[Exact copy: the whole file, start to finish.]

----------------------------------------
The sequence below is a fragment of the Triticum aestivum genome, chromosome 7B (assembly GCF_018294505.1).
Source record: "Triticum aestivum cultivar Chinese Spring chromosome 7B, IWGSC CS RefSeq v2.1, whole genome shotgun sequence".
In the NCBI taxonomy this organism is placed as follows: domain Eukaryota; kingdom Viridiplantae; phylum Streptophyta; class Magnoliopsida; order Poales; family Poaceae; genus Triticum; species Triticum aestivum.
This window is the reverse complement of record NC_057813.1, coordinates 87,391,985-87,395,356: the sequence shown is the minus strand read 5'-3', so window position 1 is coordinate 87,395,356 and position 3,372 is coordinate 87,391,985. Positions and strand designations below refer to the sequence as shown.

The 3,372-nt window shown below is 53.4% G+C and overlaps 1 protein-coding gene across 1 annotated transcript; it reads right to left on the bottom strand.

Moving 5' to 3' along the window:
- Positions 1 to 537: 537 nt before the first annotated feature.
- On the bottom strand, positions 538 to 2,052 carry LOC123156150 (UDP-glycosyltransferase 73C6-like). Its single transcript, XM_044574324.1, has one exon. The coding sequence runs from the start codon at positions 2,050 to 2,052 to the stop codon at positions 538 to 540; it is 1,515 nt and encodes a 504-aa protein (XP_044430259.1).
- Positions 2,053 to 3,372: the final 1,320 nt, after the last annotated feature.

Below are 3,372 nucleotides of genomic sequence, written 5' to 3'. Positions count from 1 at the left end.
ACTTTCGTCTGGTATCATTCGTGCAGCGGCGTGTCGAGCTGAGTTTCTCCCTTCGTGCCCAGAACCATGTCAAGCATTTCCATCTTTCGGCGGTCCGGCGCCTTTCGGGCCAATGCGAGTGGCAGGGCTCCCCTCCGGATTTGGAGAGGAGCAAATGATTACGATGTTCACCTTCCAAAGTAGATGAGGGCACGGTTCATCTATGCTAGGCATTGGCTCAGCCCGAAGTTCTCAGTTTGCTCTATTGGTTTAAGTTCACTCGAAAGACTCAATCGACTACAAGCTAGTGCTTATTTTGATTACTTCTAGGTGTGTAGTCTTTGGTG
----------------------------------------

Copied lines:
The sequence below is a fragment of the Triticum aestivum genome, chromosome 7B (assembly GCF_018294505.1).
Source record: "Triticum aestivum cultivar Chinese Spring chromosome 7B, IWGSC CS RefSeq v2.1, whole genome shotgun sequence".
In the NCBI taxonomy this organism is placed as follows: domain Eukaryota; kingdom Viridiplantae; phylum Streptophyta; class Magnoliopsida; order Poales; family Poaceae; genus Triticum; species Triticum aestivum.
This window is the reverse complement of record NC_057813.1, coordinates 87,391,985-87,395,356: the sequence shown is the minus strand read 5'-3', so window position 1 is coordinate 87,395,356 and position 3,372 is coordinate 87,391,985. Positions and strand designations below refer to the sequence as shown.

The 3,372-nt window shown below is 53.4% G+C and overlaps 1 protein-coding gene across 1 annotated transcript; it reads right to left on the bottom strand.

Moving 5' to 3' along the window:
- Positions 1 to 537: 537 nt before the first annotated feature.
- On the bottom strand, positions 538 to 2,052 carry LOC123156150 (UDP-glycosyltransferase 73C6-like). Its single transcript, XM_044574324.1, has one exon. The coding sequence runs from the start codon at positions 2,050 to 2,052 to the stop codon at positions 538 to 540; it is 1,515 nt and encodes a 504-aa protein (XP_044430259.1).
- Positions 2,053 to 3,372: the final 1,320 nt, after the last annotated feature.

Below are 3,372 nucleotides of genomic sequence, written 5' to 3'. Positions count from 1 at the left end.
ACTTTCGTCTGGTATCATTCGTGCAGCGGCGTGTCGAGCTGAGTTTCTCCCTTCGTGCCCAGAACCATGTCAAGCATTTCCATCTTTCGGCGGTCCGGCGCCTTTCGGGCCAATGCGAGTGGCAGGGCTCCCCTCCGGATTTGGAGAGGAGCAAATGATTACGATGTTCACCTTCCAAAGTAGATGAGGGCACGGTTCATCTATGCTAGGCATTGGCTCAGCCCGAAGTTCTCAGTTTGCTCTATTGGTTTAAGTTCACTCGAAAGACTCAATCGACTACAAGCTAGTGCTTATTTTGATTACTTCTAGGTGTGTAGTCTTTGGTG